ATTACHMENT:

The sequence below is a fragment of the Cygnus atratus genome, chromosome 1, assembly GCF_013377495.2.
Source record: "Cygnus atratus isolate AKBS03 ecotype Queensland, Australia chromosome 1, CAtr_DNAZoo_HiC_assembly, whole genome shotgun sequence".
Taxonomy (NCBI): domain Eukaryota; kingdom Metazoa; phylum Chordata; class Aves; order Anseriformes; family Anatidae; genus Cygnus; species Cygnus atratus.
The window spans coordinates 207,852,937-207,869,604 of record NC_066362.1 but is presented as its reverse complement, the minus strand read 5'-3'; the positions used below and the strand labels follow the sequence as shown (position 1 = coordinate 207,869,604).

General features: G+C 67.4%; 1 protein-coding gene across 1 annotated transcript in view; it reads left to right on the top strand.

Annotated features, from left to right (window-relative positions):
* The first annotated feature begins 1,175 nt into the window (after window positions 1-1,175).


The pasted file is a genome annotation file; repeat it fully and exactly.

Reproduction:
The sequence below is a fragment of the Cygnus atratus genome, chromosome 1, assembly GCF_013377495.2.
Source record: "Cygnus atratus isolate AKBS03 ecotype Queensland, Australia chromosome 1, CAtr_DNAZoo_HiC_assembly, whole genome shotgun sequence".
Taxonomy (NCBI): domain Eukaryota; kingdom Metazoa; phylum Chordata; class Aves; order Anseriformes; family Anatidae; genus Cygnus; species Cygnus atratus.
The window spans coordinates 207,852,937-207,869,604 of record NC_066362.1 but is presented as its reverse complement, the minus strand read 5'-3'; the positions used below and the strand labels follow the sequence as shown (position 1 = coordinate 207,869,604).

General features: G+C 67.4%; 1 protein-coding gene across 1 annotated transcript in view; it reads left to right on the top strand.

Annotated features, from left to right (window-relative positions):
* The first annotated feature begins 1,175 nt into the window (after window positions 1-1,175).